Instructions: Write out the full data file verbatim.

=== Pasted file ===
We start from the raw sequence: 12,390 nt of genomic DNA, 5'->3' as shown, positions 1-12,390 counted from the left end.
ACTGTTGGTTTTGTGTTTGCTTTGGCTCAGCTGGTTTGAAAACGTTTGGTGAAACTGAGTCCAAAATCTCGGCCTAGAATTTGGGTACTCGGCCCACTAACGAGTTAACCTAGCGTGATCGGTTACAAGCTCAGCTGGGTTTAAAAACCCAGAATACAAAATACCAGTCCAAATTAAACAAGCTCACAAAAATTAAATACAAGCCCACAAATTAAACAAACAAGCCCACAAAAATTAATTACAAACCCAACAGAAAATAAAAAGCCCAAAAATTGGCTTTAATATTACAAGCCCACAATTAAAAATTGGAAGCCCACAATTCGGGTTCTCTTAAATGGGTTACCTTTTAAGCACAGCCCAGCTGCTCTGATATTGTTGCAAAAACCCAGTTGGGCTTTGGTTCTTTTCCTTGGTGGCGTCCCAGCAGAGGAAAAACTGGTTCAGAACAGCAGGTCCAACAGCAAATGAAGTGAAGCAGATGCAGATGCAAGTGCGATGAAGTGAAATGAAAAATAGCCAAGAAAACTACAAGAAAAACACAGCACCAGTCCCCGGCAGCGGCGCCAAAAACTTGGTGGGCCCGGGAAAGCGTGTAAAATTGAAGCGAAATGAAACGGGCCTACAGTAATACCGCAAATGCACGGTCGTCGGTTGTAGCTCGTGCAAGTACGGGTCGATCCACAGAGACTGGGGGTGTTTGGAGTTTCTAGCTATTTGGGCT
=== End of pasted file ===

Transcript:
We start from the raw sequence: 12,390 nt of genomic DNA, 5'->3' as shown, positions 1-12,390 counted from the left end.
ACTGTTGGTTTTGTGTTTGCTTTGGCTCAGCTGGTTTGAAAACGTTTGGTGAAACTGAGTCCAAAATCTCGGCCTAGAATTTGGGTACTCGGCCCACTAACGAGTTAACCTAGCGTGATCGGTTACAAGCTCAGCTGGGTTTAAAAACCCAGAATACAAAATACCAGTCCAAATTAAACAAGCTCACAAAAATTAAATACAAGCCCACAAATTAAACAAACAAGCCCACAAAAATTAATTACAAACCCAACAGAAAATAAAAAGCCCAAAAATTGGCTTTAATATTACAAGCCCACAATTAAAAATTGGAAGCCCACAATTCGGGTTCTCTTAAATGGGTTACCTTTTAAGCACAGCCCAGCTGCTCTGATATTGTTGCAAAAACCCAGTTGGGCTTTGGTTCTTTTCCTTGGTGGCGTCCCAGCAGAGGAAAAACTGGTTCAGAACAGCAGGTCCAACAGCAAATGAAGTGAAGCAGATGCAGATGCAAGTGCGATGAAGTGAAATGAAAAATAGCCAAGAAAACTACAAGAAAAACACAGCACCAGTCCCCGGCAGCGGCGCCAAAAACTTGGTGGGCCCGGGAAAGCGTGTAAAATTGAAGCGAAATGAAACGGGCCTACAGTAATACCGCAAATGCACGGTCGTCGGTTGTAGCTCGTGCAAGTACGGGTCGATCCACAGAGACTGGGGGTGTTTGGAGTTTCTAGCTATTTGGGCT